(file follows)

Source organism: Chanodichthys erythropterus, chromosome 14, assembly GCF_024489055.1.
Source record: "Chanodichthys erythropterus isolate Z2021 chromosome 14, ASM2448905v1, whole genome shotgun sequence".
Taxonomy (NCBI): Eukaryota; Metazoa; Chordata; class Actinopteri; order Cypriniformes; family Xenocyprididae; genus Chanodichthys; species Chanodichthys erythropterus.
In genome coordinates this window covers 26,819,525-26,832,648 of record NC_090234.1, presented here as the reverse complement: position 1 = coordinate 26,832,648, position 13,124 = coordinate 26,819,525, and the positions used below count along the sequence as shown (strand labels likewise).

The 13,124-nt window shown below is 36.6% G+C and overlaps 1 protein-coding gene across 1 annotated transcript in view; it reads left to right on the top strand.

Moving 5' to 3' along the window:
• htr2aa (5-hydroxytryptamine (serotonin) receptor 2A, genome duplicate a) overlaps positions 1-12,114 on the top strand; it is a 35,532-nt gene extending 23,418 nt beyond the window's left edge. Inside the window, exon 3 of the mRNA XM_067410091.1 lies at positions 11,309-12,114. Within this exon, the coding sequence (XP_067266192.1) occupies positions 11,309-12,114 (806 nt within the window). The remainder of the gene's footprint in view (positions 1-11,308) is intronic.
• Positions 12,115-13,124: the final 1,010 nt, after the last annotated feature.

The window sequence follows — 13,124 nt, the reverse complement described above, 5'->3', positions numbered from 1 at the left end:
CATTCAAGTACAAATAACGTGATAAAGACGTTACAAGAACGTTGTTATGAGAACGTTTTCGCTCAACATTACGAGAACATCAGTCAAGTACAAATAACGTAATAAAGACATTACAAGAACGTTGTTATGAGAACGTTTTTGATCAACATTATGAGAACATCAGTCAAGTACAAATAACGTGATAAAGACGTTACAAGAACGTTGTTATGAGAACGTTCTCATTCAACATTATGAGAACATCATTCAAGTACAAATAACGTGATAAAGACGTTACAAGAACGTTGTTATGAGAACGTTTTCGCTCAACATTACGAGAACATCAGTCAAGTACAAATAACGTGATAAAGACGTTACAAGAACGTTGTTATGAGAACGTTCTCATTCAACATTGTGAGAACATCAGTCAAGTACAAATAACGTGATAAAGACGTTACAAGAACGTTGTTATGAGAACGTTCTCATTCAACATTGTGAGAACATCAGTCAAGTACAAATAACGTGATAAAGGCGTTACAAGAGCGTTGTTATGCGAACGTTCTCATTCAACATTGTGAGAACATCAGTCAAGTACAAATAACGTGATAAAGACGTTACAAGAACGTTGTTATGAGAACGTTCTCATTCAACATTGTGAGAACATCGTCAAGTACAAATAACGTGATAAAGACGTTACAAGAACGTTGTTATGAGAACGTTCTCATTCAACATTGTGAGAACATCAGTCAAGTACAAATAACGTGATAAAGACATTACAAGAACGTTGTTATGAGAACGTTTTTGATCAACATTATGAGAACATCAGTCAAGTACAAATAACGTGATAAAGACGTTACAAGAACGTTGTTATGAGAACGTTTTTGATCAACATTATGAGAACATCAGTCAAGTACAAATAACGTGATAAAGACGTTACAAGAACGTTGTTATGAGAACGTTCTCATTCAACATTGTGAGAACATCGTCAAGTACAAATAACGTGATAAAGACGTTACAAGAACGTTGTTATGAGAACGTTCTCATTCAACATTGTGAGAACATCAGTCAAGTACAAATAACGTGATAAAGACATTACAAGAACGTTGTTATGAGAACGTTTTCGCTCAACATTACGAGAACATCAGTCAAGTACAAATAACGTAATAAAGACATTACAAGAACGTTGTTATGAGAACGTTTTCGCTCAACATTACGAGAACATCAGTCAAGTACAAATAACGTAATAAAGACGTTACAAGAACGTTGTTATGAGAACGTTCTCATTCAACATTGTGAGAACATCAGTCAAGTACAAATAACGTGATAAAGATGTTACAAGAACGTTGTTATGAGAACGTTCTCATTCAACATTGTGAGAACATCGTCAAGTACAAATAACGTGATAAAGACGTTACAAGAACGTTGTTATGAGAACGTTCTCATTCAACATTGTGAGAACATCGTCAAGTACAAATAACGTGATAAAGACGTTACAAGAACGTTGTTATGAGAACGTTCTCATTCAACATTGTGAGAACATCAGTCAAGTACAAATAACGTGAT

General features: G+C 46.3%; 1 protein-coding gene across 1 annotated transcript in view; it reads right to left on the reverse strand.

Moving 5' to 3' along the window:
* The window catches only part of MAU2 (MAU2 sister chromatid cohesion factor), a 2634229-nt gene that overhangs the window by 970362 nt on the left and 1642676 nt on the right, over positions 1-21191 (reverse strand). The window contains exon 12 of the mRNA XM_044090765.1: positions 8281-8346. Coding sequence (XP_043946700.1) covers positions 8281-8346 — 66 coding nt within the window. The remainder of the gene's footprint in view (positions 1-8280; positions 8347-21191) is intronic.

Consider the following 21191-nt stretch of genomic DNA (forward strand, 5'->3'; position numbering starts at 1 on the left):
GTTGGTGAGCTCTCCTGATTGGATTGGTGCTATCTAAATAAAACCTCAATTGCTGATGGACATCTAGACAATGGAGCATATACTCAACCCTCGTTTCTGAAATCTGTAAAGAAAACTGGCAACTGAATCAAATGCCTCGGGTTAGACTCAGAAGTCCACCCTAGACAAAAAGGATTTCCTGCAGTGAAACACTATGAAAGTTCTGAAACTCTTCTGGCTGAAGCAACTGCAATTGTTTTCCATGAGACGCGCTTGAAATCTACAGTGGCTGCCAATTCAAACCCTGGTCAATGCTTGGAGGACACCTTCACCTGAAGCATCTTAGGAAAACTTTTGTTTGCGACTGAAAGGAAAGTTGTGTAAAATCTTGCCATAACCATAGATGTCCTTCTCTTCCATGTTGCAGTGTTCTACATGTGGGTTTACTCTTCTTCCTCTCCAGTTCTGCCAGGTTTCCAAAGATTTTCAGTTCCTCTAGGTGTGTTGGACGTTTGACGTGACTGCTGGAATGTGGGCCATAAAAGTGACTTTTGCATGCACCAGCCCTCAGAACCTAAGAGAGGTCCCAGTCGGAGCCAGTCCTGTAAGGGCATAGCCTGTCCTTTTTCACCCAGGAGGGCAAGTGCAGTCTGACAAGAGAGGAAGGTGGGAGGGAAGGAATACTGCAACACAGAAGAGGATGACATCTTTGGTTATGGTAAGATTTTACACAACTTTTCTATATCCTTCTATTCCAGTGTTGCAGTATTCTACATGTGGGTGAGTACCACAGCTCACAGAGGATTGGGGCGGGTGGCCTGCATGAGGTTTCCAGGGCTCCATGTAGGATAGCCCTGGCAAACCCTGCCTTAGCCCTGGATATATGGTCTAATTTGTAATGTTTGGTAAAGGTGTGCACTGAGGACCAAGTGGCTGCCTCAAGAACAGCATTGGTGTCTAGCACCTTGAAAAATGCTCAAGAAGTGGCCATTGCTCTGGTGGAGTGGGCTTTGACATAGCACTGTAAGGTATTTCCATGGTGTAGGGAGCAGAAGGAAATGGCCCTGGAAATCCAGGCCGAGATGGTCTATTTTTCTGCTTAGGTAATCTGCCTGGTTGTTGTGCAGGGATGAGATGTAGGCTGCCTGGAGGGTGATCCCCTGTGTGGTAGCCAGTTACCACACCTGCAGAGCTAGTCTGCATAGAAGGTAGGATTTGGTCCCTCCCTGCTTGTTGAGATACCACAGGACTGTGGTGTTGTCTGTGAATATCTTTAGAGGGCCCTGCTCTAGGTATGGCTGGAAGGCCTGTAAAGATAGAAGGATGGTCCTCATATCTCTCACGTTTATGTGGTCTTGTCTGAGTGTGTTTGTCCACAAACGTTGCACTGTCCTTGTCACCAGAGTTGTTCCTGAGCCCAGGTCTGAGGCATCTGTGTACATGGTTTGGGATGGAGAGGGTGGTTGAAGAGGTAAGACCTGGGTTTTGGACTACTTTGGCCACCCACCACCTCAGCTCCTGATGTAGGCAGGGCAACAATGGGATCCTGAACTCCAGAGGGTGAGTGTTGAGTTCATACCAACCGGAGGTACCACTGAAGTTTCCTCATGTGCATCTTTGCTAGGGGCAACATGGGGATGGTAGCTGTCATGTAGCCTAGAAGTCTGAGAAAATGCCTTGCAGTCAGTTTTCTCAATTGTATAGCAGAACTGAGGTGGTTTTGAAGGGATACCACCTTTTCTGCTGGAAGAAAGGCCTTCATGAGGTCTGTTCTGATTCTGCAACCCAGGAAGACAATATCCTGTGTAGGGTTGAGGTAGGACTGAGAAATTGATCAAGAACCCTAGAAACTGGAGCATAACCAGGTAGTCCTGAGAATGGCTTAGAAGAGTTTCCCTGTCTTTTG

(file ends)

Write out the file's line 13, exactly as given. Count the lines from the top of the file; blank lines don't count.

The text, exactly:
* The window catches only part of MAU2 (MAU2 sister chromatid cohesion factor), a 2634229-nt gene that overhangs the window by 970362 nt on the left and 1642676 nt on the right, over positions 1-21191 (reverse strand). The window contains exon 12 of the mRNA XM_044090765.1: positions 8281-8346. Coding sequence (XP_043946700.1) covers positions 8281-8346 — 66 coding nt within the window. The remainder of the gene's footprint in view (positions 1-8280; positions 8347-21191) is intronic.